Categories of Controlled Vocabularies

As defined in Classification of Controlled Vocabularies, vocabularies can be defined by their structure and form. There are three broad categories of controlled vocabularies: flat, multilevel, and relational (also called a relationship list). Within these three categories, there are a variety of types of controlled vocabularies. A type is a simplified name for vocabularies further classified by function. (Click on image to enlarge.)

Flat Vocabularies

Authority File * Glossary * Dictionary * Gazetteer * Code List

All flat vocabularies contain a label and a value. Some flat vocabularies build upon this foundation by adding a definition or additional information about each value. No relationships are established, no hierarchies are set up, and no complicated matrices are necessary. Flat vocabularies are sets of two to four pieces of information: a label, a value, and possibly a definition and additional information.

Multilevel Vocabularies

Taxonomy * Subject Heading

A multilevel vocabulary is essentially a way to group terms into classes with hierarchy. A classification tells more about the terms by placing them into well thought-out subcategories.

Think of a classification as a tree with a trunk, limbs, branches, and leaves. If you look at an individual leaf on the tree, you can backtrack to the branch, to the limb, and eventually to the trunk.

In a multilevel vocabulary, you can examine in which subcategory a term belongs, and you can examine the relationships between subcategories as well. In some multilevel vocabularies, the only connection between the subcategories is a broader than/narrower than comparison (taxonomy). In others, you can compare similar categories across broader categories (subject heading).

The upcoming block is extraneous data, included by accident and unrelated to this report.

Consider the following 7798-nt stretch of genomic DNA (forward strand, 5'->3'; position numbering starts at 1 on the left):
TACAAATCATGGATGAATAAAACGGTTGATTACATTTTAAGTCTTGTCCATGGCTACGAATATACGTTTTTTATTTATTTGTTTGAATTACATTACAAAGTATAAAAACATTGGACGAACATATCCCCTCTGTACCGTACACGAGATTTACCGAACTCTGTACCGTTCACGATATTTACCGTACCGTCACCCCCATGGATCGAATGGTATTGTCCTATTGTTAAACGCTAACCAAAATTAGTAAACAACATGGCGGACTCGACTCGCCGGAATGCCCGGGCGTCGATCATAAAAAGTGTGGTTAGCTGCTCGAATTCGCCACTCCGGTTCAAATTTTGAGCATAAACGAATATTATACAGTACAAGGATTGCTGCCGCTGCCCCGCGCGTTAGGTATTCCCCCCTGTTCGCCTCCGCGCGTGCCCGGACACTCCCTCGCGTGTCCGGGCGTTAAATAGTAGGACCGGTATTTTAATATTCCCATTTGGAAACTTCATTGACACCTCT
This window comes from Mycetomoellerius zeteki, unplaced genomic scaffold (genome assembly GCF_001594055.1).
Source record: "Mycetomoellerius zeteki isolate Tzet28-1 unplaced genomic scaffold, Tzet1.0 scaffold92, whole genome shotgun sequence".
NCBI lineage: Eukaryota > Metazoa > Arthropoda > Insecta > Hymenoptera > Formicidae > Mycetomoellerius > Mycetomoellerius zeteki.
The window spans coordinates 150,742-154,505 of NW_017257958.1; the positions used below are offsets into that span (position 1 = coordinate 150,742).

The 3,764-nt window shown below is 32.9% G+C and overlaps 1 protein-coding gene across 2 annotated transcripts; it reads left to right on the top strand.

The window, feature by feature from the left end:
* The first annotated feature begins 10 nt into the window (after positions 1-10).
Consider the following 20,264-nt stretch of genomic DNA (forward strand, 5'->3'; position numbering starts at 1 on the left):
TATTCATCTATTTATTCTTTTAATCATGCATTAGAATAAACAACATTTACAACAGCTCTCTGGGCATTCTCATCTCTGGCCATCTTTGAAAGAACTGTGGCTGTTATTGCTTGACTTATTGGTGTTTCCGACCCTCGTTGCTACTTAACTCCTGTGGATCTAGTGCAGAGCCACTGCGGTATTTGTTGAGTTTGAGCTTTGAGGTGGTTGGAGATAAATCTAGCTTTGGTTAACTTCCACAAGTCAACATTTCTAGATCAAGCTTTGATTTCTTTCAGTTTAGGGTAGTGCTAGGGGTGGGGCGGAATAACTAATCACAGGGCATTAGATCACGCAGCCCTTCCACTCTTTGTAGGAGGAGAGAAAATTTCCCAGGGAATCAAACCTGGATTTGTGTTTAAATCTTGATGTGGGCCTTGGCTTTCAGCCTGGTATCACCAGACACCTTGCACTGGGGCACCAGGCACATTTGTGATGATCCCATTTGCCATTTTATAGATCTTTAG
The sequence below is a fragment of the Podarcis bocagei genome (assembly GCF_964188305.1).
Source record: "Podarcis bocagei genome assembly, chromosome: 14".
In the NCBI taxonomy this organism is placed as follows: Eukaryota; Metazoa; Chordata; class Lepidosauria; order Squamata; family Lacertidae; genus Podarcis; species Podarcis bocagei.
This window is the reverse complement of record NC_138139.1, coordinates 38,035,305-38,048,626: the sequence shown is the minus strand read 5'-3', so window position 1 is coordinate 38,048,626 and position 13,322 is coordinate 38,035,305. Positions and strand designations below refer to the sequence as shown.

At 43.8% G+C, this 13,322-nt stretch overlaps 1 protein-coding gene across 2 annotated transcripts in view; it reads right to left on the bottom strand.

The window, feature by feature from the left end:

Relational Vocabularies

Thesaurus * Semantic Network * Ontology

Relational Vocabularies, also called relationship lists, contain a mechanism to connect terms. The relations are described by various standards and protocols, such as for thesauri in the ANSI/NISO Z39.19 - 2005 standard, including broader than/narrower than, used for, and related.

The principles of a relationship list can be illustrated by seashells. You might find one on the San Diego coast that looks exactly like one in Monterey Bay, except the shell in Monterey Bay has been degraded by extreme waves and the San Diego shell has not. These two are probably related (similar to broader than). Or, perhaps you see a shell on the Oregon coast, and it looks similar to a shell in Woods Hole, Massachusetts. However, the two aren't exactly the same, because they're different colors. There is still a relationship to be defined (similar to related). Perhaps you find a message in a bottle in Maryland. The bottle came from Europe, and there's a seashell inside. In this case, you would want to relate the shell to other European shells (similar to used for).

Suggested Citation

Neiswender, C., Isenor, A. 2011. "Categories of Controlled Vocabularies." In The MMI Guides: Navigating the World of Marine Metadata. http://marinemetadata.org/guides/vocabs/voctypes/voccat. Accessed December 11, 2019.